BYO: You've talked about creating a new language to cut through public debate - through your poetry and spoken word and also your music, how do you see this being realised in the language you use in Since Ali Died? How do you create this new public language?
Omar: I was feeling very very confident about myself back then. Now the more that I go on, the less confident I feel, the less and less you know. It's weird, when you're younger you think that you have all the answers but now I don't feel like I have any of them, I just have a shitload of questions.
Look, man, the level of public language is so debased whether it be jingoism, ‘stop the boats’, ‘axe the tax’, or this fuzzy bureaucratic language – ‘Irregular maritime arrivals’ when they’re actually talking about human lives. Creatives, writers, poets, do we have as big as an impact as politicians? Of course we don't. We don't have the money, we don't have the political potency, we don't have the war chest, but we can ask some nuanced questions and tell our story in a complex way. I can contribute to the discussion in one way then it can only be a good thing. If it makes someone feel less lonely, that is the ultimate point of art. To make us realise that we're not utterly alone.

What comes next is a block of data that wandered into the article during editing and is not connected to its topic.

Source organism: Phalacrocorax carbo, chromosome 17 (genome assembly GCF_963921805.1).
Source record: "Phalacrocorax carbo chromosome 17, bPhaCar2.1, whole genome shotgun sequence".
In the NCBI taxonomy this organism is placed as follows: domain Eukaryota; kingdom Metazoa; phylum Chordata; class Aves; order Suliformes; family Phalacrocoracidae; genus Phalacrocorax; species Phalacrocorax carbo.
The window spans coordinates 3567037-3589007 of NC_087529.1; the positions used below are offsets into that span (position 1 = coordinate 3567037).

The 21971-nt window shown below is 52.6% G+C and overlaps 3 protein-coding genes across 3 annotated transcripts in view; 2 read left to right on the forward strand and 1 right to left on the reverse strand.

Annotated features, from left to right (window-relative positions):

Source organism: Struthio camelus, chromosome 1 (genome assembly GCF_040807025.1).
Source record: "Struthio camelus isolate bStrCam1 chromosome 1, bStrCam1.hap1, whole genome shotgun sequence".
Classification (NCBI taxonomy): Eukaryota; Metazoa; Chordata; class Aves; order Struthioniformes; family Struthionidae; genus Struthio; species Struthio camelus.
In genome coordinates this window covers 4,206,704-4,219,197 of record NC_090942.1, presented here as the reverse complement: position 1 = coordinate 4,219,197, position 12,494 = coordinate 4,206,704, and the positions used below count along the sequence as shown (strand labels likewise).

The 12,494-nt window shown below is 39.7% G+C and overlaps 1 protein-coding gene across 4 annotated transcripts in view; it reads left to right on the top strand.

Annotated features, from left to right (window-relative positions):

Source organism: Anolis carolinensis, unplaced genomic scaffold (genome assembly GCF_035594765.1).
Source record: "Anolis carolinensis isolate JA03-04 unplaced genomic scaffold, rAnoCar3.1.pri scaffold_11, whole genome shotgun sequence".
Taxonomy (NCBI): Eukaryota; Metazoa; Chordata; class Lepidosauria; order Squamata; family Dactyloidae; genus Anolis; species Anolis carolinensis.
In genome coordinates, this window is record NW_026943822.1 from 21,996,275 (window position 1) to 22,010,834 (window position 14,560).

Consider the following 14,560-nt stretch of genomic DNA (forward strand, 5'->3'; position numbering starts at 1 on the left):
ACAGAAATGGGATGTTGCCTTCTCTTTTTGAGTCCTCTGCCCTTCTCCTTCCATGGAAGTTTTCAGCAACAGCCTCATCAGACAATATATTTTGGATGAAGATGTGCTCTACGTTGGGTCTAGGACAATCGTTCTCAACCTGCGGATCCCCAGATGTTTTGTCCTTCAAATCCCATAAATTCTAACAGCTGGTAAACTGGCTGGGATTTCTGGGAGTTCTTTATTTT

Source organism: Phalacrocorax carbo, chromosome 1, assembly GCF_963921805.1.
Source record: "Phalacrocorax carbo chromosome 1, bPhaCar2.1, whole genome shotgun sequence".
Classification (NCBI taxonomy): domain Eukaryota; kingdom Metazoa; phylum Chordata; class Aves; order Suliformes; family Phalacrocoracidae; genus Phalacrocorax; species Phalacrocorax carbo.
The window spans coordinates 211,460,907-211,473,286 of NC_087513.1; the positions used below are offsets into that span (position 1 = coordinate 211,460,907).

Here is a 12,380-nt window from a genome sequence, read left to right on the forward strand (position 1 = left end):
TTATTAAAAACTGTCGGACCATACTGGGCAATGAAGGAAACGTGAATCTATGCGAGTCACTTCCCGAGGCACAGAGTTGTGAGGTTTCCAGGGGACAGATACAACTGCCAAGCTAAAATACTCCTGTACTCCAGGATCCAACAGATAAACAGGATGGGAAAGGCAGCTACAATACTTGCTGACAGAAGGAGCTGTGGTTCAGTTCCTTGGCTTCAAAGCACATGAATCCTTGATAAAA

BYO: How have you seen the reception for your work develop over the past couple of years, and then how do you hand on the baton to the younger generation?
Omar: Of course it's like a wonderful thing if you work resonates and people tell you that they appreciate it, but to be too self-satisfied is not healthy. Self-doubt is for us one of the most important things you can have, because it keeps you on your toes. A lot of these things make me uneasy. I don't like prizes. I think fundamentally they're a bit of a sham, that might sound a bit unappreciative but I think you just can't take them too seriously. The best type of reward, is when you do a show and you can see it moves people and you've got everyone on the same page. I always use this word, but it feels like alchemy. It feels like something really magical where you take all the disparate base elements and then you turn that into gold.